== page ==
Joyous Entry, Antwerp and More in Episode 210

It is no surprise that author Eddie Louise packs a lot of Historical information into the final episode of the year. As our characters travel back to the Renaissance, they do so at a very special time, the Joyous Entry of the Cardinal-Infante Ferdinand into Antwerp 1635.  But she doesn’t stop there. Episode 210 also includes details about the famous painter Peter Paul Rubens, mirrors (and their importance to painters, quarantine practices during the Renaissance era, the counter-reformation, Dutch Revolt and philosophical ramifications of time travel.


View of the Meir in AntwerpCardinal-Infante Ferdinand, also known as Don Fernando de Austria, Cardenal-Infante Fernando de España and as Ferdinand von Österreich, was Governor of the Spanish Netherlands, Cardinal of the Holy Roman Church, Infante of Spain, Infante of Portugal (until 1640), Archduke of Austria, Archbishop of Toledo (1619–41), and military commander during the Thirty Years’ War.[1]

A Joyous Entry was a local name used for the royal entry — the first official peaceable visit of a reigning monarch, prince, duke or governor into a city — mainly in the Duchy of Brabant or the County of Flanders and occasionally in France, Luxembourg or Hungary, usually coinciding with recognition by the monarch of the rights or privileges to the city, and sometimes accompanied by an extension of them.[2]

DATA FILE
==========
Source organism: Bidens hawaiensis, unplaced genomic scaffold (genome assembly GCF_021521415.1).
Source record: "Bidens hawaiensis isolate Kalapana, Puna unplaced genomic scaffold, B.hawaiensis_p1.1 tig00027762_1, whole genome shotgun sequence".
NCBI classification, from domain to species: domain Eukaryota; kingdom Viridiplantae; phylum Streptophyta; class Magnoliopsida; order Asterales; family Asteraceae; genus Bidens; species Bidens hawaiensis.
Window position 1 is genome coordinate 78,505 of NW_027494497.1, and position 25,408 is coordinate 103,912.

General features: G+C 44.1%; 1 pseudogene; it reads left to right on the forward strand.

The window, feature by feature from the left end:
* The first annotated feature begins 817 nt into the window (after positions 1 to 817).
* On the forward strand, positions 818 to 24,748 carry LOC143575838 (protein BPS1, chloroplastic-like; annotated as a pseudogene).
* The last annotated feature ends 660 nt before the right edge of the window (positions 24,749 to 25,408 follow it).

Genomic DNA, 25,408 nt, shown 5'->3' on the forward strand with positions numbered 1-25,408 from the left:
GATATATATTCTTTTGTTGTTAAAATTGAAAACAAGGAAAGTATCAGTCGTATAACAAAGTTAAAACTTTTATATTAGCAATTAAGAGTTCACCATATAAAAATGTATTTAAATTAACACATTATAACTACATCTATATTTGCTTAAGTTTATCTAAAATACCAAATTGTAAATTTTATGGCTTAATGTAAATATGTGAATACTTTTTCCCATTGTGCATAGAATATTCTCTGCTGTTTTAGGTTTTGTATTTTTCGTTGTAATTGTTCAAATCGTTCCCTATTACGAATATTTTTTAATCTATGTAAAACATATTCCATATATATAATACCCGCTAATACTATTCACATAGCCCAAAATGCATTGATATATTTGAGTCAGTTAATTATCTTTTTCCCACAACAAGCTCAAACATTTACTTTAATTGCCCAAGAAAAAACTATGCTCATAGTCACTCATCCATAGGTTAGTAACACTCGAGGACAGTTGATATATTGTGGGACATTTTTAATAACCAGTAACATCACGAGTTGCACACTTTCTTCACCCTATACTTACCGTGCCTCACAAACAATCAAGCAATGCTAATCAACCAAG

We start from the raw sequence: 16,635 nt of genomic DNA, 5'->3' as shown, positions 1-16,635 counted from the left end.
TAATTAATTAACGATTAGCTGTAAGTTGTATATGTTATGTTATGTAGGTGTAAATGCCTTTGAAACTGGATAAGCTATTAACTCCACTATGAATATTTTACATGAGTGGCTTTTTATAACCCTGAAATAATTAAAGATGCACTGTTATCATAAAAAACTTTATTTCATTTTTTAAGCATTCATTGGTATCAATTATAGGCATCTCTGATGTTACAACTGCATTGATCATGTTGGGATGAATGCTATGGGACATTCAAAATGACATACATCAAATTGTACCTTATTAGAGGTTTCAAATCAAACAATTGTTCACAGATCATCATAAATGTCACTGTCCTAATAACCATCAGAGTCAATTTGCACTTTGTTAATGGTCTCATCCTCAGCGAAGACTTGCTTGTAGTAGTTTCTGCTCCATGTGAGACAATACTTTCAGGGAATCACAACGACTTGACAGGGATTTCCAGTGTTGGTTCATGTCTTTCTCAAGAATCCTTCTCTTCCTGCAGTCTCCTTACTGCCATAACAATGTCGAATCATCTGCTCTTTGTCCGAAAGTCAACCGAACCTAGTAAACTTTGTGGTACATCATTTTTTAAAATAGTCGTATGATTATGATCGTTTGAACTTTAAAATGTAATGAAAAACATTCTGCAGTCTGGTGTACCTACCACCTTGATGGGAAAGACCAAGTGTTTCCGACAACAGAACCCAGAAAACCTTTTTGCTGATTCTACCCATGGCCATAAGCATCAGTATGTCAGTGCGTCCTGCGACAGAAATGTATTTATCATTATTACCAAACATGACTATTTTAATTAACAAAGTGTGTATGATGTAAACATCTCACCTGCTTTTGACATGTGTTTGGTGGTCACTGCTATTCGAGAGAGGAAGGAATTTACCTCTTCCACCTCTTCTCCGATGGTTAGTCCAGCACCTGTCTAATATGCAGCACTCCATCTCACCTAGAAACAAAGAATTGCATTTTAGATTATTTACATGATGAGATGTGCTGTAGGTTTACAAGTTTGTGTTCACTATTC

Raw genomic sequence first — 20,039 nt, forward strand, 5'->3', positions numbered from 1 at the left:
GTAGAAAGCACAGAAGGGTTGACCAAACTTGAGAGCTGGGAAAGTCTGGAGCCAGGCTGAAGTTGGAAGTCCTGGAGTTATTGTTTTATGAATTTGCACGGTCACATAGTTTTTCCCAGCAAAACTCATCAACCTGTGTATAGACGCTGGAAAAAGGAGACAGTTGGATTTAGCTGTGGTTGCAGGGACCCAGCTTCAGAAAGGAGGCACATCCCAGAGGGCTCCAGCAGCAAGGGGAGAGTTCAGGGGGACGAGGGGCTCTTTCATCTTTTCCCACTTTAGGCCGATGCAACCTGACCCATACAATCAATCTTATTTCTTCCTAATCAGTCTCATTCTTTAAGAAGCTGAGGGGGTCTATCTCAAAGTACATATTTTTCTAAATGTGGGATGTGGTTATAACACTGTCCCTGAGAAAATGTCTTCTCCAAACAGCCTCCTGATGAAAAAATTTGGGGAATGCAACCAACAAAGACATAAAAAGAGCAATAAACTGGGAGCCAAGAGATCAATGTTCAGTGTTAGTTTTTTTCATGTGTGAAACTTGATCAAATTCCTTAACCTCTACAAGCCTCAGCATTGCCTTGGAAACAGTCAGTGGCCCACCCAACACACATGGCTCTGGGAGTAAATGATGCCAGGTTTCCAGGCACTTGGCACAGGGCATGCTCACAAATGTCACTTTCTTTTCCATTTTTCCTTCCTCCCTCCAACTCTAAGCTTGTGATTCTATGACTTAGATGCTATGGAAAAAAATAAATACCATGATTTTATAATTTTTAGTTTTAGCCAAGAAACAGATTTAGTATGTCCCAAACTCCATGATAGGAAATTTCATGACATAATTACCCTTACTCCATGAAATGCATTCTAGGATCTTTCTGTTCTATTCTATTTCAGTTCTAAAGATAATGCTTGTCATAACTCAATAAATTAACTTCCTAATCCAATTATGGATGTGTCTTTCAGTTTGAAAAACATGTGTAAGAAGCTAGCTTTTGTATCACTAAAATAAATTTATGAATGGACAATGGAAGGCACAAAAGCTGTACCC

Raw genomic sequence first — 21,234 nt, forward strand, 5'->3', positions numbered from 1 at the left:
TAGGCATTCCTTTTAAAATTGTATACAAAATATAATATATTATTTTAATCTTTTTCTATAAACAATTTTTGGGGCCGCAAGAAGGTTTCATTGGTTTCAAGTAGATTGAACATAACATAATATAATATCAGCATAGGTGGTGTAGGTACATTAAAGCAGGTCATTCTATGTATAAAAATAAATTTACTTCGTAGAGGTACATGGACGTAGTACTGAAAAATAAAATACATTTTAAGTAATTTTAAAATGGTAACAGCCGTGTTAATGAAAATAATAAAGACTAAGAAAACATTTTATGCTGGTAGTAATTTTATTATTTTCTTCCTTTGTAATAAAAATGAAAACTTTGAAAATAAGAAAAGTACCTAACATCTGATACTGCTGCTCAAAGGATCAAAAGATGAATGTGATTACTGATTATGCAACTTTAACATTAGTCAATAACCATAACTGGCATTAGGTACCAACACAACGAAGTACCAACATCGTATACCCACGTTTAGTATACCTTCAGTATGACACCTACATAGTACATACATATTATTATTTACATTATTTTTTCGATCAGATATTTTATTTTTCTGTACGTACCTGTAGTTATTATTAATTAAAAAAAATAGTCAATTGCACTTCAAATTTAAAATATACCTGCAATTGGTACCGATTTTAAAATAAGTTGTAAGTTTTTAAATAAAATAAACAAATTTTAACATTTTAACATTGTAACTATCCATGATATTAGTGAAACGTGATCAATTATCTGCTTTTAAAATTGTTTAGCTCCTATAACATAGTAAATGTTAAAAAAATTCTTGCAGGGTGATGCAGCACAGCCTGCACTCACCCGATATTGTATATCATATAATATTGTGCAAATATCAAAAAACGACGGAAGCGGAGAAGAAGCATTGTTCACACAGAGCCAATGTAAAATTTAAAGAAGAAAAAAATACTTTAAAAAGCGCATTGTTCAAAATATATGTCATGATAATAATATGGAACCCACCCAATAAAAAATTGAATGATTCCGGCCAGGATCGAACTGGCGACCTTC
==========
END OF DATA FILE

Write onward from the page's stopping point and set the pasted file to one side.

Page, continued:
Antwerp was a major metropolitan area during the Renaissance, flourishing during the Dutch Golden Era.[3][4]

Peter Paul RubensPeter Paul Rubens was a Flemish artist. He is considered the most influential artist of Flemish Baroque tradition.[5]

In his “Notebooks,” Leonardo da Vinci called the mirror “the master of painters,” essential for depicting the power, relief, and vividness which objects and scenes actually possess. “When you wish to see whether your whole picture accords with what you have portrayed from nature,” he wrote, “take a mirror and reflect the actual object in it. Compare what is reflected with your painting.”[6]

The practice of quarantine, as we know it, began during the 14th century in an effort to protect coastal cities from plague epidemics. Ships arriving in Venice from infected ports were required to sit at anchor for 40 days before landing. This practice, called quarantine, was derived from the Italian words quaranta giorni which mean 40 days.[7]

The Counter-Reformation, also called the Catholic Reformation or the Catholic Revival, was the period of Catholic resurgence initiated in response to the Protestant Reformation, beginning with the Council of Trent (1545–1563) and ending at the close of the Thirty Years’ War (1648).[8]

1 – World Heritage Encyclopedia Edition
2 – World Heritage Encyclopedia Edition
3 – Antwerp in the 16th, Reformation Era and the Dutch Revolt
4 – Dutch Golden Era
5 – Peter Paul Rubens
6 – Mirrors
7 – History of Quarantine
8 – Counter-Reformation

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